OCHA Operations Director salutes aid workers in Somalia, calls for investment to break the cycle of crisis

Report
from UN Office for the Coordination of Humanitarian Affairs
Published on 12 Jul 2013

(Nairobi/New York, 12 July 2013) OCHA Operations Director John Ging paid tribute to humanitarian workers in Somalia and called for greater investment to break the cycle of crisis in the country at the end of a two-day visit to Mogadishu and Nairobi on Friday.

Mr. Ging condemned the senseless loss of life caused by the attack on the UN Common Compound in Mogadishu on 19 June 2013.

“My heart goes out to the families and friends of those who lost their lives defending UN staff courageously,” said Mr. Ging after visiting the UN compound in Mogadishu. “Their heroism and sacrifice will not be forgotten.”

Mr. Ging met Somali Government officials, UN and AMISOM leadership, humanitarian partners and the donor community during his visit. He called on all those with influence to redouble their efforts to provide a safe working environment for humanitarians and expressed his deepest respect and appreciation for the continued dedication of humanitarian aid workers in Somalia to reach all those in need, despite the risks.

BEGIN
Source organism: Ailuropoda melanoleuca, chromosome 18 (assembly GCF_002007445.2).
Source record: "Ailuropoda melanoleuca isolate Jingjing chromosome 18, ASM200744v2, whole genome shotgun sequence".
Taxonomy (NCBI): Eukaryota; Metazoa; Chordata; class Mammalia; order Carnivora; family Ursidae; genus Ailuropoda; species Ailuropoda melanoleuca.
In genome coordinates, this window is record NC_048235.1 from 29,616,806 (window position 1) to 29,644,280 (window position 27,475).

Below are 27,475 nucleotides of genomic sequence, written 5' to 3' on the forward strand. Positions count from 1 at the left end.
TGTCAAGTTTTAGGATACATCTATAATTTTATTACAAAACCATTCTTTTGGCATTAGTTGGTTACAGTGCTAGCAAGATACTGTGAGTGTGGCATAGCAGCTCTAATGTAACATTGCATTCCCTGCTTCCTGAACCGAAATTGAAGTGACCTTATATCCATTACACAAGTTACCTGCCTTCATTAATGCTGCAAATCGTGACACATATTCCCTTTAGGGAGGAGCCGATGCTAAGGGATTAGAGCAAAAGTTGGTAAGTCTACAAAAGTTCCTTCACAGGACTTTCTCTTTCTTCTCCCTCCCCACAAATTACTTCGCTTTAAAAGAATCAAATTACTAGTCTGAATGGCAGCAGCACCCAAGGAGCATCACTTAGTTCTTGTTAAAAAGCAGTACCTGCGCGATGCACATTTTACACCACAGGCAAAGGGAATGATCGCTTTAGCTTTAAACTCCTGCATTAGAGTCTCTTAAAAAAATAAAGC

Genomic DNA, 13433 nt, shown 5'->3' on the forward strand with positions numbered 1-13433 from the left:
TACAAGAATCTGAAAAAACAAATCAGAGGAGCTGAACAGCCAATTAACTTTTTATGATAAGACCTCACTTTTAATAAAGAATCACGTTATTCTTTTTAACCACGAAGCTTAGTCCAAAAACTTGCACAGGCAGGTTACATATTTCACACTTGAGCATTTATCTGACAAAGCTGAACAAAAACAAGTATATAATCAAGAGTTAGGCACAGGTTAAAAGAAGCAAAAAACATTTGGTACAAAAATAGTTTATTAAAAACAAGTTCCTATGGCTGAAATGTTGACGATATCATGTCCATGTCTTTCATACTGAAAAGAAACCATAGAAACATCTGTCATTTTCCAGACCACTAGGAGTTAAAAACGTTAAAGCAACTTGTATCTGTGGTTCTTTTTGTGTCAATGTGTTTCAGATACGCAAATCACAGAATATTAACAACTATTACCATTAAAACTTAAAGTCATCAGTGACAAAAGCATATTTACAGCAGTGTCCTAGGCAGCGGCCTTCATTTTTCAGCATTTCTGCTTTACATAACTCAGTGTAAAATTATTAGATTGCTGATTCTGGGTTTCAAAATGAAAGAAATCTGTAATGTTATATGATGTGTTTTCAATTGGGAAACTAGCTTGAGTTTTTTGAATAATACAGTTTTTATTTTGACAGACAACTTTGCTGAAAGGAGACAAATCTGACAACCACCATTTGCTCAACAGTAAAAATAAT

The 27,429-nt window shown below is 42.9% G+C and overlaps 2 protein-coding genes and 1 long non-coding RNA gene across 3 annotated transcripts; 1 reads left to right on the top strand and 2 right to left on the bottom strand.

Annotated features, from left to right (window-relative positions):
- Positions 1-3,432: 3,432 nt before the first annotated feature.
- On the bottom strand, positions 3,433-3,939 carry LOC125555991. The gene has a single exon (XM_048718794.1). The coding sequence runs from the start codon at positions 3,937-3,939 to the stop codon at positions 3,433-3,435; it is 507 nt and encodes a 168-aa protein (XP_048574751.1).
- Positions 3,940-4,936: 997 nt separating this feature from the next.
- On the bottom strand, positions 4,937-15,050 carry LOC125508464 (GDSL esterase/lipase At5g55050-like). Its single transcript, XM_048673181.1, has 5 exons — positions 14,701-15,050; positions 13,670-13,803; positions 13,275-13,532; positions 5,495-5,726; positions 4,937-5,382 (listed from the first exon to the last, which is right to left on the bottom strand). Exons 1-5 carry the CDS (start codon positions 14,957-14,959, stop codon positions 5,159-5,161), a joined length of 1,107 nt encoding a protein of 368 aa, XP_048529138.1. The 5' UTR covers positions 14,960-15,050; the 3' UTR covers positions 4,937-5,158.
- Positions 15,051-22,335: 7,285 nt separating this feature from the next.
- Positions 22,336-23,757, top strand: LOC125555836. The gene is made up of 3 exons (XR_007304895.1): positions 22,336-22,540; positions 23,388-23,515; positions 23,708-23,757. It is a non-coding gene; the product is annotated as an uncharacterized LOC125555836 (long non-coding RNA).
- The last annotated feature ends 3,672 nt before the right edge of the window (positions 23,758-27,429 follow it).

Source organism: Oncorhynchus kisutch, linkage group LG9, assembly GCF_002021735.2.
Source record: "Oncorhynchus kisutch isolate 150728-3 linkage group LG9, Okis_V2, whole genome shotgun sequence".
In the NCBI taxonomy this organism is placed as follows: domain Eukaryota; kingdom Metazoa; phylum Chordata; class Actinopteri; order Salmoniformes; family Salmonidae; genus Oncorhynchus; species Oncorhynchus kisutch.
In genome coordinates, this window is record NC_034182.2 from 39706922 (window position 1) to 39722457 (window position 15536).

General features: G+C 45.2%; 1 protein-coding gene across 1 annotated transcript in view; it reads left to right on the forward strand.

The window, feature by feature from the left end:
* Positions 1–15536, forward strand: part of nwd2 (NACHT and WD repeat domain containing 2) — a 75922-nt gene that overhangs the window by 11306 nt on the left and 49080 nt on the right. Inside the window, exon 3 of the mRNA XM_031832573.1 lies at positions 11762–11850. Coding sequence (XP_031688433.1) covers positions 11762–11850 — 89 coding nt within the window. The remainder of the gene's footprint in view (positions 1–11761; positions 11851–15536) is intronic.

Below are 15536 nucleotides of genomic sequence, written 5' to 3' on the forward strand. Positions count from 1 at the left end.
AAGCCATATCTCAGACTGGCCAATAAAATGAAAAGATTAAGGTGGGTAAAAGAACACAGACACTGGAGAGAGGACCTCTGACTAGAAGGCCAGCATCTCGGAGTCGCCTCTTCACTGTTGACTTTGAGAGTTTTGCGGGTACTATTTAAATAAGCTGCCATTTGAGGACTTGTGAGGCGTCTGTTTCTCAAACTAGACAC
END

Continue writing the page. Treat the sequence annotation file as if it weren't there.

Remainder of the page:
“The day after the attack on the UN compound, humanitarian workers were back out there implementing an emergency vaccination campaign against polio,” said Mr. Ging. “Their commitment to ending humanitarian suffering in all areas of Somalia is unwavering.”

Despite gradual improvements in the humanitarian situation in Somalia, the needs remain immense. An estimated 1 million people urgently require humanitarian assistance and a further 1.7 million need sustained support to avoid falling back into crisis. One in seven children in Somalia is malnourished and polio has recently reemerged after more than six years without a reported case. But the Somalia Humanitarian Appeal for 2013 is just 33 per cent funded.

“We must not forget that just 18 months before the 2011 famine, which killed 260,000 people, Somalia had seen good rains and harvests,” said Mr. Ging. “We cannot be complacent and we must not undermine the fragile gains that have been made since the famine. I call on the international community to invest now to build the resilience of Somalis and stop the cycle of crisis they have endured for far too long.”

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